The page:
11h00 - 11h25
Minimizing Crossings and Overlaps in Graph Embeddings
We propose a novel continuous optimization based approach for graph drawing that can incorporate
criteria such as avoidance of overlap of graph objects such as nodes, edges, or subgraphs and establish minimal distance between these objects. Scalable solutions using alternating directions of multiplier methods are proposed.
11h25 - 11h50
Lobster, Spider, Caterpillar and other Trees
When working on a special kind of graph, a researcher often wants to know if some literature already exists on that topic. Indeed, it is not easy to search for some literature on a given family of graph without knowing its name, which is likely a reason why some families of graphs are already known with various names. To handle this problem, we propose a tool that could be used to find the name(s) of a graph given its description. Because there are a lot of graphs, it would have been hard to characterize them all at the same time. For that reason, we started to characterize one special kind of graph first, which is the tree. The lobster, the spider and the caterpillar are a few families of trees. In this talk, those families and some other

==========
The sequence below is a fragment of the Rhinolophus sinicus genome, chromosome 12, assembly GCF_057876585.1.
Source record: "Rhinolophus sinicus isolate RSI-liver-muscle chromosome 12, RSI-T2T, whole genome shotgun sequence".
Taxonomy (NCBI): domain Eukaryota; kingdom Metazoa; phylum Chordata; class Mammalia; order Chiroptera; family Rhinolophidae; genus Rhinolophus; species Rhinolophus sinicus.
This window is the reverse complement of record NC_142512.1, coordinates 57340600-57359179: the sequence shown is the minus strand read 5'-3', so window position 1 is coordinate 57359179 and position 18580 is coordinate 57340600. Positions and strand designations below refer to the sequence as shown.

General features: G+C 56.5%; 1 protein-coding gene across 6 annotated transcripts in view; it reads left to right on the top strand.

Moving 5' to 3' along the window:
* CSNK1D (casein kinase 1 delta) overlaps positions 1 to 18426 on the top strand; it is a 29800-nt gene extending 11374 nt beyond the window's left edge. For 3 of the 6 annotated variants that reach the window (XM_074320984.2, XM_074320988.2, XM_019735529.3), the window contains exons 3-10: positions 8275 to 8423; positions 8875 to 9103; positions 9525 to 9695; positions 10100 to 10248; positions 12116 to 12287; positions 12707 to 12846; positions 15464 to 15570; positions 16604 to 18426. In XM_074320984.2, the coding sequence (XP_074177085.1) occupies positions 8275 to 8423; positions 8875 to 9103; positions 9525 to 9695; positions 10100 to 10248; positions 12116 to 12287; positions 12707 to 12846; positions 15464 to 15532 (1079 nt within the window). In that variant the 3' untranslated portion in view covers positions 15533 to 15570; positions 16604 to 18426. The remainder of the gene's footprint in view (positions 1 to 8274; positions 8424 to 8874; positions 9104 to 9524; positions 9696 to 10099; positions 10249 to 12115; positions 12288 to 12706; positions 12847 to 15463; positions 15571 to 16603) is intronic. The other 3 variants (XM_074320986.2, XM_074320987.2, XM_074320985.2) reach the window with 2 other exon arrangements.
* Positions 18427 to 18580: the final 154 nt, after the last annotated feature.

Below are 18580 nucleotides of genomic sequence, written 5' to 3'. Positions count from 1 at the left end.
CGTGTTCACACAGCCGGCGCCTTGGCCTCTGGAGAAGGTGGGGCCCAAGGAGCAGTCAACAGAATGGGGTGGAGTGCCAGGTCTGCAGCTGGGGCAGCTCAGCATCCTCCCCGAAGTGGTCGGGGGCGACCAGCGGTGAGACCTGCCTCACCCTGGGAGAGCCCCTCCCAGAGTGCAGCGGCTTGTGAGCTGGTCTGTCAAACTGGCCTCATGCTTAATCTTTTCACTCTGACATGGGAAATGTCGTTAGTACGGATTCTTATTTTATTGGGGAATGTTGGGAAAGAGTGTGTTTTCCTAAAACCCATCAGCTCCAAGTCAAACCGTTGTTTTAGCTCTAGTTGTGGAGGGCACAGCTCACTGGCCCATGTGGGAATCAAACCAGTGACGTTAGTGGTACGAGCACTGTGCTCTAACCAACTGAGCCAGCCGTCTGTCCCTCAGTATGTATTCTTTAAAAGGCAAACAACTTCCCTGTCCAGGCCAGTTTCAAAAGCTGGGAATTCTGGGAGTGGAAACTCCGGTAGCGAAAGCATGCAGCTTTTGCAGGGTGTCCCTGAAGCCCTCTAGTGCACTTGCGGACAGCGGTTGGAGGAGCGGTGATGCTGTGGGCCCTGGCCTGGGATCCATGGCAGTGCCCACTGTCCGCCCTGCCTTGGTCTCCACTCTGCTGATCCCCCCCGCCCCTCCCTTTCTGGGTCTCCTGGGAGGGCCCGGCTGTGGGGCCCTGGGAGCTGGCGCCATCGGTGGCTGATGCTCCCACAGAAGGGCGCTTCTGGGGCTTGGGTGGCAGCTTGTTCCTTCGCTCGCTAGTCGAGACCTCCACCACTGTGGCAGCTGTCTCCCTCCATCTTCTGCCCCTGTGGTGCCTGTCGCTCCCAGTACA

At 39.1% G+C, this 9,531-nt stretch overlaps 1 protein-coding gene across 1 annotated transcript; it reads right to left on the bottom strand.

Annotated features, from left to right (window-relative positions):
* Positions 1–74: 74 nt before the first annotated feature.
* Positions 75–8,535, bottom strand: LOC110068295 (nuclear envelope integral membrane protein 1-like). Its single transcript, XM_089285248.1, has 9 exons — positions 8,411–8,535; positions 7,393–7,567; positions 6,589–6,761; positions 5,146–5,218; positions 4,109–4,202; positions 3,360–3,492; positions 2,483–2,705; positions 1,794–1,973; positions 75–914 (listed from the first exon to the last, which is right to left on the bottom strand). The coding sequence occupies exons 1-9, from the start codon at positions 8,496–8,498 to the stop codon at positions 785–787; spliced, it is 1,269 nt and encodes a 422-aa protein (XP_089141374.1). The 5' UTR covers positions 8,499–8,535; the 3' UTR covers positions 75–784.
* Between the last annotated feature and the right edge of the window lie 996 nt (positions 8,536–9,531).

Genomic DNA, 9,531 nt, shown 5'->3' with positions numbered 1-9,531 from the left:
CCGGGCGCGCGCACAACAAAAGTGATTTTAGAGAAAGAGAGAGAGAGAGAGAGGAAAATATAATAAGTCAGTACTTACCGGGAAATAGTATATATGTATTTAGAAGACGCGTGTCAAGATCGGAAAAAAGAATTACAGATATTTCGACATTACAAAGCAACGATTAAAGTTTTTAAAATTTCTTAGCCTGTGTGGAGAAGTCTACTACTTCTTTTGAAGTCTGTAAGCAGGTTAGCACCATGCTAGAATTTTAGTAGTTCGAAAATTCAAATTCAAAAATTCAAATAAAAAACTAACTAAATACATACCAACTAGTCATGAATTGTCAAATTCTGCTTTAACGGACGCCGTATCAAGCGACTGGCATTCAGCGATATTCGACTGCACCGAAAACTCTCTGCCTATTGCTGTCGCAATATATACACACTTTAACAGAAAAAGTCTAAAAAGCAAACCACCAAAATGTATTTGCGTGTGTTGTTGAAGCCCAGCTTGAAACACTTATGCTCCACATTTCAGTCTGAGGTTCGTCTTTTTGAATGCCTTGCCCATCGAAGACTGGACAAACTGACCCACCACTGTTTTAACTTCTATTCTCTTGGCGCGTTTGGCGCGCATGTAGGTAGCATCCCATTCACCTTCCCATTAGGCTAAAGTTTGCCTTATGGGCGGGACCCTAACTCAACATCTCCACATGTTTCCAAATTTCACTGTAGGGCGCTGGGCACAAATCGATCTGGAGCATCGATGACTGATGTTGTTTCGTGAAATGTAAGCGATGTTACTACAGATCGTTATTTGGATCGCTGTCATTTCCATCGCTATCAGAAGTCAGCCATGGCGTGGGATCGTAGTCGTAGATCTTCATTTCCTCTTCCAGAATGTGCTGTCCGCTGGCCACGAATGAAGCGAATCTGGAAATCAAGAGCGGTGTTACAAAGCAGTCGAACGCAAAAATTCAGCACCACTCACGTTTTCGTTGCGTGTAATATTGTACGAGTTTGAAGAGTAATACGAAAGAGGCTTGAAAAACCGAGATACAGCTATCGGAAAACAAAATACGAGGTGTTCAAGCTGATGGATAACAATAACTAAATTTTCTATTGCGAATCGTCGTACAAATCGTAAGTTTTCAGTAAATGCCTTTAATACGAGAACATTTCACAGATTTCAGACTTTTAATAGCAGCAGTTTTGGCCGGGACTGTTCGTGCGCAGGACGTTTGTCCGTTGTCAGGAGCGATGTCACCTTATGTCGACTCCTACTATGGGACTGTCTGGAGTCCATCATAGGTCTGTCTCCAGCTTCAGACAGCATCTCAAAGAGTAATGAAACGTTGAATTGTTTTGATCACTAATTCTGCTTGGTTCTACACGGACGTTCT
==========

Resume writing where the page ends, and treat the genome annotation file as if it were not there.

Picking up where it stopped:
ones will be presented and characterized.
11h50 - 12h15
Social Network Analysis and the EMVNS Algorithm
The big success role played by online Social Networks such as Facebook and Twitter in what we called « The Arabic Spring » and the consequent availability of social network data had pressed many scientific around the world to take more advantage in studying Social Network Analysis. Networks have been used to analyze interpersonal social relationships, communication networks, academic paper coauthorships and citations, and much more. Understanding the structure of these networks is one of the outstanding challenges in the study of complex systems. In this paper we focus on detecting structural features in large-scale network data using the machinery of probabilistic Mixture Models and the Expectation–Maximization (EM) algorithm. However EM is an iterative algorithm and it is very sensitive of the choice of initial values that can severely affect the time to attain convergence of the algorithm and its efficiency in finding an appropriate optimization for constructing proper statistical models of the data. We alleviate this defect by embedding the EM algorithm within the variable Neighborhood Search (VNS) methaheurestic framework.